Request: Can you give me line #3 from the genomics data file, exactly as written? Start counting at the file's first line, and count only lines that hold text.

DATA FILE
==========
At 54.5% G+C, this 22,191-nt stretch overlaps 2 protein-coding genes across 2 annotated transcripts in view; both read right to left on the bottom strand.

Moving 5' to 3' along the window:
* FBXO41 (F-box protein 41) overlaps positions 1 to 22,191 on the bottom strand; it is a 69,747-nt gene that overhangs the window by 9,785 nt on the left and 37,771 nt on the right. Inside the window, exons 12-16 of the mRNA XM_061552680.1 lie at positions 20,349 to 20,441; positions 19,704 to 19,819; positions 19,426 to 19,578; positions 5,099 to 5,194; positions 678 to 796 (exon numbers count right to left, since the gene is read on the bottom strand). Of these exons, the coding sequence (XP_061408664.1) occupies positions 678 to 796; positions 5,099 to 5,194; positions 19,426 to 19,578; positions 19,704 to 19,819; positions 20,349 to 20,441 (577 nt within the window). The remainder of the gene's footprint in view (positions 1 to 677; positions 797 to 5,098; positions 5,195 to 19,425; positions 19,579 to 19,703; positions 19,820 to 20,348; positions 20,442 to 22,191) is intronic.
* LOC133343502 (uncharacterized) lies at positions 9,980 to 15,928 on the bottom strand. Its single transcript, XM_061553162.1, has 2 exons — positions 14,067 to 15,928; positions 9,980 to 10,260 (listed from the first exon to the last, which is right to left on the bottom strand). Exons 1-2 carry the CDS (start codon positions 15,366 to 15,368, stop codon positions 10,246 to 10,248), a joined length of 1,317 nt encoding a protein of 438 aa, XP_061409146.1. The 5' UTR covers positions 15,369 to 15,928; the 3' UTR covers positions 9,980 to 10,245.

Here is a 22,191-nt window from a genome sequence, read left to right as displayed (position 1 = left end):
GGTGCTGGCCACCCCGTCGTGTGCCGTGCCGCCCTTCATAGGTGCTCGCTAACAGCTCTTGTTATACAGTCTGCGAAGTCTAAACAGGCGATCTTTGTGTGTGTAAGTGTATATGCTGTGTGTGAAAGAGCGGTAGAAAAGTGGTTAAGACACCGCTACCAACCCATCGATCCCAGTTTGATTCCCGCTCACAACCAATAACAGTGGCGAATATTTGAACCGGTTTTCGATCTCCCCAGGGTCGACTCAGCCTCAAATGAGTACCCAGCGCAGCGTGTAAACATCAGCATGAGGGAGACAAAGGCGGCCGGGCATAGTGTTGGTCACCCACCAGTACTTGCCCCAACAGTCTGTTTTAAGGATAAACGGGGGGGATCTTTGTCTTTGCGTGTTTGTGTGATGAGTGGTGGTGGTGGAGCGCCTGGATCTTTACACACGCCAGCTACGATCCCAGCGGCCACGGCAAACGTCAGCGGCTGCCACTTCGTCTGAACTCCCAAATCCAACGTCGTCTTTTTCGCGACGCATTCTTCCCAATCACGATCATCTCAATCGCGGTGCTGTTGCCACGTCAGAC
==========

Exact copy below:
* FBXO41 (F-box protein 41) overlaps positions 1 to 22,191 on the bottom strand; it is a 69,747-nt gene that overhangs the window by 9,785 nt on the left and 37,771 nt on the right. Inside the window, exons 12-16 of the mRNA XM_061552680.1 lie at positions 20,349 to 20,441; positions 19,704 to 19,819; positions 19,426 to 19,578; positions 5,099 to 5,194; positions 678 to 796 (exon numbers count right to left, since the gene is read on the bottom strand). Of these exons, the coding sequence (XP_061408664.1) occupies positions 678 to 796; positions 5,099 to 5,194; positions 19,426 to 19,578; positions 19,704 to 19,819; positions 20,349 to 20,441 (577 nt within the window). The remainder of the gene's footprint in view (positions 1 to 677; positions 797 to 5,098; positions 5,195 to 19,425; positions 19,579 to 19,703; positions 19,820 to 20,348; positions 20,442 to 22,191) is intronic.